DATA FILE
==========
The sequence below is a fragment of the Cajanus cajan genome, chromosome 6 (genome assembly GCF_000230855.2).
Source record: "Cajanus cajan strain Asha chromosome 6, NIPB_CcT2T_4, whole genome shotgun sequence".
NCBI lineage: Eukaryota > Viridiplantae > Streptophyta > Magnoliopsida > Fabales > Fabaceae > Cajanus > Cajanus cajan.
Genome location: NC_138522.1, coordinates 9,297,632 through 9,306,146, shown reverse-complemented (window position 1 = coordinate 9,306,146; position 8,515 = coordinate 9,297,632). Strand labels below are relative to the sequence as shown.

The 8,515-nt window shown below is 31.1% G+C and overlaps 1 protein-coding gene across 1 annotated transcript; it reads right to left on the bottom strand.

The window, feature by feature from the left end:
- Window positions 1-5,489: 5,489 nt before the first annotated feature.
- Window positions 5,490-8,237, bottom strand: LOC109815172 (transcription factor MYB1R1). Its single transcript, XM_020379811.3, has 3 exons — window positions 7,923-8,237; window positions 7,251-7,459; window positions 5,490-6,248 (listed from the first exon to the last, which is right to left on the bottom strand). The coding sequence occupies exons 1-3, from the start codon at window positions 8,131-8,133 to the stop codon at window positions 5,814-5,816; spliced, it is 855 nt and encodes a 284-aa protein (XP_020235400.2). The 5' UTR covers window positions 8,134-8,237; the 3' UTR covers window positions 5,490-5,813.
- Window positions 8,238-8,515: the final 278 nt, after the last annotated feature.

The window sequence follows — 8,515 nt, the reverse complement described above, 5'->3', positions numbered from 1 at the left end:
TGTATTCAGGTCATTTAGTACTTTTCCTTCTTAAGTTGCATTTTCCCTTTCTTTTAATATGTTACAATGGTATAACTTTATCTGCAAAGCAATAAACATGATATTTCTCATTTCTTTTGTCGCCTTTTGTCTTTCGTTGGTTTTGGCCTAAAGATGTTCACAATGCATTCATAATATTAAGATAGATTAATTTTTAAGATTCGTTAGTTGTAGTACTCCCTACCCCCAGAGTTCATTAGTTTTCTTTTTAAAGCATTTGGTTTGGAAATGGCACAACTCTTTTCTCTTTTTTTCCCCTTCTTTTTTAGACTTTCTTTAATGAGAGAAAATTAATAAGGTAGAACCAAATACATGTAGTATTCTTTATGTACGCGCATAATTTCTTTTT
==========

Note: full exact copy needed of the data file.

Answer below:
The sequence below is a fragment of the Cajanus cajan genome, chromosome 6 (genome assembly GCF_000230855.2).
Source record: "Cajanus cajan strain Asha chromosome 6, NIPB_CcT2T_4, whole genome shotgun sequence".
NCBI lineage: Eukaryota > Viridiplantae > Streptophyta > Magnoliopsida > Fabales > Fabaceae > Cajanus > Cajanus cajan.
Genome location: NC_138522.1, coordinates 9,297,632 through 9,306,146, shown reverse-complemented (window position 1 = coordinate 9,306,146; position 8,515 = coordinate 9,297,632). Strand labels below are relative to the sequence as shown.

The 8,515-nt window shown below is 31.1% G+C and overlaps 1 protein-coding gene across 1 annotated transcript; it reads right to left on the bottom strand.

The window, feature by feature from the left end:
- Window positions 1-5,489: 5,489 nt before the first annotated feature.
- Window positions 5,490-8,237, bottom strand: LOC109815172 (transcription factor MYB1R1). Its single transcript, XM_020379811.3, has 3 exons — window positions 7,923-8,237; window positions 7,251-7,459; window positions 5,490-6,248 (listed from the first exon to the last, which is right to left on the bottom strand). The coding sequence occupies exons 1-3, from the start codon at window positions 8,131-8,133 to the stop codon at window positions 5,814-5,816; spliced, it is 855 nt and encodes a 284-aa protein (XP_020235400.2). The 5' UTR covers window positions 8,134-8,237; the 3' UTR covers window positions 5,490-5,813.
- Window positions 8,238-8,515: the final 278 nt, after the last annotated feature.

The window sequence follows — 8,515 nt, the reverse complement described above, 5'->3', positions numbered from 1 at the left end:
TGTATTCAGGTCATTTAGTACTTTTCCTTCTTAAGTTGCATTTTCCCTTTCTTTTAATATGTTACAATGGTATAACTTTATCTGCAAAGCAATAAACATGATATTTCTCATTTCTTTTGTCGCCTTTTGTCTTTCGTTGGTTTTGGCCTAAAGATGTTCACAATGCATTCATAATATTAAGATAGATTAATTTTTAAGATTCGTTAGTTGTAGTACTCCCTACCCCCAGAGTTCATTAGTTTTCTTTTTAAAGCATTTGGTTTGGAAATGGCACAACTCTTTTCTCTTTTTTTCCCCTTCTTTTTTAGACTTTCTTTAATGAGAGAAAATTAATAAGGTAGAACCAAATACATGTAGTATTCTTTATGTACGCGCATAATTTCTTTTT